This text is from MEAN Magazine, Vol 1, Number 5, Sep-Dec 1999.
See also the MEAN magazine website: http://www.meanmag.com/
JOHN TRAVOLTA: THE STAR WHO ATE HOLLYWOOD
Former Spy contributor Mark Ebner explains why the gluttonous, greedy John Travolta--soon to star as a 10-foot-tall alien in a film adaptation of L. Ron Hubbard's lousy sci-fi epic Battlefield Earth--is an especially gross example of Hollywood's current downward spiral.
WHAT A TRAVOLTIN' DEVELOPMENT PROCESS
The screen adaptation of Hubbard's Battlefield: Earth was penned by unknown scribe Corey Mandel: the film is to be directed by action director Roger Christian. Anticipating a budget that could well top $120 million MEAN thought it would be cool to play development executive for a day.
We took Mandel's screenplay and changed only the title page to read "Dark Forces by Desmond Finch." Then we dropped it into Hollywood's time honored development pipeline called ³coverage,² in which the screenplay was subjected to expert criticism by professional Hollywood script readers. Script Reader #1 is a male reader at uber agent Mike Ovitz's management/production concern, Artists Management Group (AMG); Script Reader #2 is a woman who reads for a busy television/feature film production company.
Here's how the professionals assessed Battlefield: Earth.
From Script Reader #1:
"A thoroughly silly plotline is made all the more ludicrous by its hamfisted dialogue and ridiculously shallow characterization. Functioning only as the broadest of cartoonish stories, the script reads like a 1950ıs Earth versus the Martians film with a bit of Conan-esque heavy breathing mixed in. The premise is fairly standard genre stuff: sort of a poor man's Independence Day. The storyline, however, is slow-moving, predictable and obvious. The characters are overdrawn types who behave along no consistent unified tone: some act like mad scientists while others seem sword-wielding Xena rejects. The dialogue is laughable, at best, dwelling heavily on the rather obvious irony of the premise.
"The storyline functions, barely, but its slow pace never entertains or arouses much excitement as it pauses frequently to linger on its own profundity. The opening scenes set a bizarrely, Conan-like tone as the silent sword-wielding young hero defies the gods and his elders by leaving the cave. This tone is quickly made ridiculous as hero Jonnie is revealed not to be in some medieval underworld, but wandering around the San Fernando Valley. Once he is abducted by the aliens, the tone shifts again into its kitschy sci-fi talk as the aliens marvel at these stupid little humans who are too dumb to speak and the ugliness of Earth's blue Skies..., The aliens finally manage to figure out that humans are not completely brain dead, and the humans learn not to live in fear of superstitious myths of the gods, but instead to fight for freedom, The quasi-anti-spiritual message is a laughable attempt at high seriousness in the context of this schlocky story. The thrills and the fights are fairly standard action sequences,...[and] the conclusion is a thoroughly confused climax as Jonnie hatches an incomprehensibly complicated plot to defeat the aliens."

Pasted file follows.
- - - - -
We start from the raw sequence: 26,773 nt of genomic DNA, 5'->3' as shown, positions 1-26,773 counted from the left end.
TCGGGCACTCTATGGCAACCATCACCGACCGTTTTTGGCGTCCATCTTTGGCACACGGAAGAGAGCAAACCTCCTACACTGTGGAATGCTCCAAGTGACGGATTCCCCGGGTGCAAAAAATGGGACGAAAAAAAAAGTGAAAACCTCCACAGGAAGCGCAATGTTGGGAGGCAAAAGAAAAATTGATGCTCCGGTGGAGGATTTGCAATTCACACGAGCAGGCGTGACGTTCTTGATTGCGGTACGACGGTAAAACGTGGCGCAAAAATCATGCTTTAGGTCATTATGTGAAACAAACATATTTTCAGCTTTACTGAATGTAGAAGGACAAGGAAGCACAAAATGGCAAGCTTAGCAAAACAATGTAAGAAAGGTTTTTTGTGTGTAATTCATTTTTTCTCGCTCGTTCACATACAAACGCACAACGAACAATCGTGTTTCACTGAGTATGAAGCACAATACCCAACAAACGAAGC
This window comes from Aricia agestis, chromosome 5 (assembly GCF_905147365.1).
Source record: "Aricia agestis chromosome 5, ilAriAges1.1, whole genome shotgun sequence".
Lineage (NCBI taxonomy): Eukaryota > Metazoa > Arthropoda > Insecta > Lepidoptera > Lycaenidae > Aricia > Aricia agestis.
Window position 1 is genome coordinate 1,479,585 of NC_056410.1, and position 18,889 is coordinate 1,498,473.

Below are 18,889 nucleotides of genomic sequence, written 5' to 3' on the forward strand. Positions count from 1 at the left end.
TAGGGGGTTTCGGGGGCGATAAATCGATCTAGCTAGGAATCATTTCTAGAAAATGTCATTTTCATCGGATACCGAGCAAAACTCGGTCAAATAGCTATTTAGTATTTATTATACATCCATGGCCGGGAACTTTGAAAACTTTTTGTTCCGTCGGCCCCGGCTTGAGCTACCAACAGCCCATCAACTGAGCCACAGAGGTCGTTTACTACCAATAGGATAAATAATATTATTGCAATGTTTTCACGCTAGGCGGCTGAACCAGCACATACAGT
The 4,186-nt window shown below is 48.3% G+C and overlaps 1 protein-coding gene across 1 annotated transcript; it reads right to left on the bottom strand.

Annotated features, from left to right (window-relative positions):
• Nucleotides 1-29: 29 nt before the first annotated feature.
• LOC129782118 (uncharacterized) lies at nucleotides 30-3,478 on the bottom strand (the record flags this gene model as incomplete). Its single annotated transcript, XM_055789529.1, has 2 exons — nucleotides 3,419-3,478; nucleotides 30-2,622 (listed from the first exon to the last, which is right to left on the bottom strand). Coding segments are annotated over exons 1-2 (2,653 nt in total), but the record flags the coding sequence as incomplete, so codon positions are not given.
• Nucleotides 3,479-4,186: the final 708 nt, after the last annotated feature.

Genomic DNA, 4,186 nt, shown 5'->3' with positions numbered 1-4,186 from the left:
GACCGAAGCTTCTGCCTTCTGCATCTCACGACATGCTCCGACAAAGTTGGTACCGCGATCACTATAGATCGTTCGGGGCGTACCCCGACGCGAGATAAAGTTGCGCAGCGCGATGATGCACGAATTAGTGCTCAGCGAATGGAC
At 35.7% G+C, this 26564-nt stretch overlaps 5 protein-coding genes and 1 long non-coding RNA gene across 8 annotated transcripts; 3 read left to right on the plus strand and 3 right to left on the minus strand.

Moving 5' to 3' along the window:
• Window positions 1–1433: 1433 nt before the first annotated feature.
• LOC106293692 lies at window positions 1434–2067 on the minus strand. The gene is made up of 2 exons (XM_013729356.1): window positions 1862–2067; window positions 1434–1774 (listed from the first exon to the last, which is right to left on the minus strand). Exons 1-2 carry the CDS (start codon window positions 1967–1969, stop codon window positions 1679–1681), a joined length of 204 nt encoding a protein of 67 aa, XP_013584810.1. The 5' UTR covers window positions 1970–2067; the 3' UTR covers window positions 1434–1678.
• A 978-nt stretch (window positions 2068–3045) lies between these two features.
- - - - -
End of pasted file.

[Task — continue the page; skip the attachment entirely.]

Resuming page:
From Script Reader #2:
"Planet of the Apes meets Total Recall with a touch of Armageddon and Independence Day thrown in for kicks...a completely predictable story that just isnıt written well enough to make up for its lack of originality. The basic story has been done before with a more interesting setting, stronger characters and better dialogue. The [supporting] characters are all straight out of Central Casting... Such miserably uninspired characters are well-suited to this exceedingly uninteresting story. The dialogue is dull, historical allusions painful, and the few laughs Finch tries to work into the script fall horrifyingly flat. If that weren't bad enough, Finch uses the "everything AND the kitchen sink" approach to plotting a screen-play. Think of your least favorite cliche, and I guarantee you'll find it in Dark Forces.
"Sadly, in the age of disturbingly derivative movies, a film with plot points from nearly every science fiction flick ever made could reign as king.... But as a screenplay, the patchwork quilt Mr. Finch is trying to pass off as a movie is about as entertaining as watching a fly breathe."